Interview with a Location Independent Family Man in China


Location independent careers are a hot choice in today’s economy. Live where you want while you do your work online with Skype? Sounds good!

Today we can take a look into the life of a location independent worker.

William runs the site Business is Personal (Finance) and he and his family recently moved to Southeast China to get in touch with their Chinese roots, live cheaply, and learn the language; all while William continues to work location independent.

If you’ve ever been interested in working locational independent, then this interview is for you. If not, I’m sure you’ll still find William’s story of moving his family across the Pacific Ocean thrilling and intriguing so enjoy!

Austin: Do you have a family? If so, how many kids, etc.?

William: Family unit of husband and wife with 2 kids — 4 year old son and 2 year old daughter.

A: How long have you been in China?

W: Almost a year now.

A: What brought you to China?

W: I was born in China, but emigrated to the U.S. at a very young age. Before this extended stay, I’ve never been back so this is not only time off for me and an opportunity to invest in an economy growing in leaps and bounds.

A: What’s your previous travel experience?

W: Almost none. In the past 15 years, I’ve taken maybe 6 weeks total time off from work as I’ve been on a madman working trajectory.

A: How do you maintain an income?

W: I am a partner in my firm back in the U.S. and continue to work remotely as our lead software developer. My role is evolving as I hired/trained/lead our China QA team and I am now spearheading documentation efforts. Beyond that, my wife and I are on the lookout for income opportunities in China.

A: What’s your average day like?

W: My average day varies. On days where I do a “full day” of work, I will usually work through the night until 7am to match San Francisco working hours and then take my son to school. After a quick breakfast, I sleep until perhaps 3pm.

On days where I do lighter work, I will work from say 11pm to 3am and then sleep until noonish — in this scenario, my wife takes our son to school herself. Upon waking up, my wife and I will often walk out to the central shopping district (30-40 minutes) for lunch/snack/shopping. Our son’s school is nearby so we will then pick him up at 5pm. Afterwards, my wife and kids will head to her parents’ home for dinner — if I’m not sleepy, I will follow them but just spend my time riding a bike (with my daughter in a handle carrier) around the area. I then eat a late dinner at 10pm to keep from constantly snacking through the night when I’m working.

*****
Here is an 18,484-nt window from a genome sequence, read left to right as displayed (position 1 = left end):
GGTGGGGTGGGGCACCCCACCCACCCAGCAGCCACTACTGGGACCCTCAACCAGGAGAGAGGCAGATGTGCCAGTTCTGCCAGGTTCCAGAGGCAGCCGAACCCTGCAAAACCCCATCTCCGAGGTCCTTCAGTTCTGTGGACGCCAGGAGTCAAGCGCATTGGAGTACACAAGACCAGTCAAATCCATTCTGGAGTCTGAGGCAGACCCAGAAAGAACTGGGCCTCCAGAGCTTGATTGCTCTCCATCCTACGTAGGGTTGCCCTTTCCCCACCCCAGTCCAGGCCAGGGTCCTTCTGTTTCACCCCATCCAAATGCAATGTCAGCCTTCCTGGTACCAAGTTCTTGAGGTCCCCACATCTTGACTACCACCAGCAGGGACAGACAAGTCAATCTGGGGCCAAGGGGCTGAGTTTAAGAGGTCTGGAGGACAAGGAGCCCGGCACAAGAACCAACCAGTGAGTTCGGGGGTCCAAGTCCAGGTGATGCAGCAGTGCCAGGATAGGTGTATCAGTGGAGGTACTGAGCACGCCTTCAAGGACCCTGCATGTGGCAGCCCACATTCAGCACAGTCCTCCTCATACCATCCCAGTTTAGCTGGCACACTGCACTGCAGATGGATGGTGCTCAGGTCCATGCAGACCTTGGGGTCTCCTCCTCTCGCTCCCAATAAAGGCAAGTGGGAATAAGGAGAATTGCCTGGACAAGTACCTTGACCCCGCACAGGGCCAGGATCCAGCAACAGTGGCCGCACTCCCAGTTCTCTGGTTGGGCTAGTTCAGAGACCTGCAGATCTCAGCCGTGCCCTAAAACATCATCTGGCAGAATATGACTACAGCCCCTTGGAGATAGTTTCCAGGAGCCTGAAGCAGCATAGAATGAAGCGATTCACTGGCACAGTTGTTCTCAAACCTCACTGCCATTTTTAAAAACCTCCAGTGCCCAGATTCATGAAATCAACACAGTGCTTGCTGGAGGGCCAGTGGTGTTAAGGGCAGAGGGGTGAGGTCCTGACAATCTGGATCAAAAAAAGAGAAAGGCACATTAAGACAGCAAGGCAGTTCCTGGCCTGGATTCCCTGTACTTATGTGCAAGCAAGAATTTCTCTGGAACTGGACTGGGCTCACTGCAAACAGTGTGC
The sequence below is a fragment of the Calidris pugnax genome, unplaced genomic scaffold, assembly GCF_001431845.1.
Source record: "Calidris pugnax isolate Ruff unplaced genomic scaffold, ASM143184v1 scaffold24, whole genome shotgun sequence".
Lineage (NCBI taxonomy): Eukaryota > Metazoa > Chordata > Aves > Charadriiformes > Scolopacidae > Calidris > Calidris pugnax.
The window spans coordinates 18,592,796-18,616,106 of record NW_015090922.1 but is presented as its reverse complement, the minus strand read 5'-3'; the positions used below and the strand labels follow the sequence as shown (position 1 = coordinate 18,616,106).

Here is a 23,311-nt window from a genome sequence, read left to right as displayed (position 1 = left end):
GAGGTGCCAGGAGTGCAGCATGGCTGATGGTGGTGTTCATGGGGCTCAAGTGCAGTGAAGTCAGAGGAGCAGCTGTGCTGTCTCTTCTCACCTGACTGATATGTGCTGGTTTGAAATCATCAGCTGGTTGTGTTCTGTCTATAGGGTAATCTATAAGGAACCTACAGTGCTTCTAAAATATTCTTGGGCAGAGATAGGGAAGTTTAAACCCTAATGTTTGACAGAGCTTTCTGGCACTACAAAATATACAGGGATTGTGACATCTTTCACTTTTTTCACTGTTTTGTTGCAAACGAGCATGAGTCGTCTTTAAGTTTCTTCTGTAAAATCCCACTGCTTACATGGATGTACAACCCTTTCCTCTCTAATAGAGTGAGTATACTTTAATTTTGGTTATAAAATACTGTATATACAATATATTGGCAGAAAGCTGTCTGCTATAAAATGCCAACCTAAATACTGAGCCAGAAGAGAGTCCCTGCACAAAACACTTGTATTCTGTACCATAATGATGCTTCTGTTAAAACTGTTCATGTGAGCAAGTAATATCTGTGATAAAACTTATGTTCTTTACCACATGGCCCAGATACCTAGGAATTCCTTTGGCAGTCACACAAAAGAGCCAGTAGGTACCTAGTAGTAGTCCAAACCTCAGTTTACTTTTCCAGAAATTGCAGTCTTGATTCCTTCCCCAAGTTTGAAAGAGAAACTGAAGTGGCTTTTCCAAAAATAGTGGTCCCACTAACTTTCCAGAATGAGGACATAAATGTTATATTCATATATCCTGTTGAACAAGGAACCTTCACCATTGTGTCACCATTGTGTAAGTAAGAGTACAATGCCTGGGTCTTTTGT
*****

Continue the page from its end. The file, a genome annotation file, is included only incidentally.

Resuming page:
A: How does your family like China?

W: This is where my wife grew up so she loves being back closer to her family and old friends. My 2 year old daughter is too young to notice the difference, but my 4 year old son constantly says he doesn’t want to go back to the United States.

A: What bills do you have? What is the cost of living?

W: We spend roughly $1,000/month for groceries, utilities, school, transportation and medical care. We have another $1,000/month on pleasure spending — eating out, travel, shopping, gifts, etc. — putting our monthly budget at about $2,000/month.

Living back San Francisco, $2,000/month was almost what we spent on rent for a 600 square foot apartment so it’s a big difference in cost of living. After including the overseas tax exemption, we will save at least $50K a year living in China.

A: What’s the hardest thing financially about China? What’s the best?

W: Financially, it has not been an issue as we prepared early for the move. When we had an inkling of this idea, we started sending money to my in-laws in China bit-by-bit.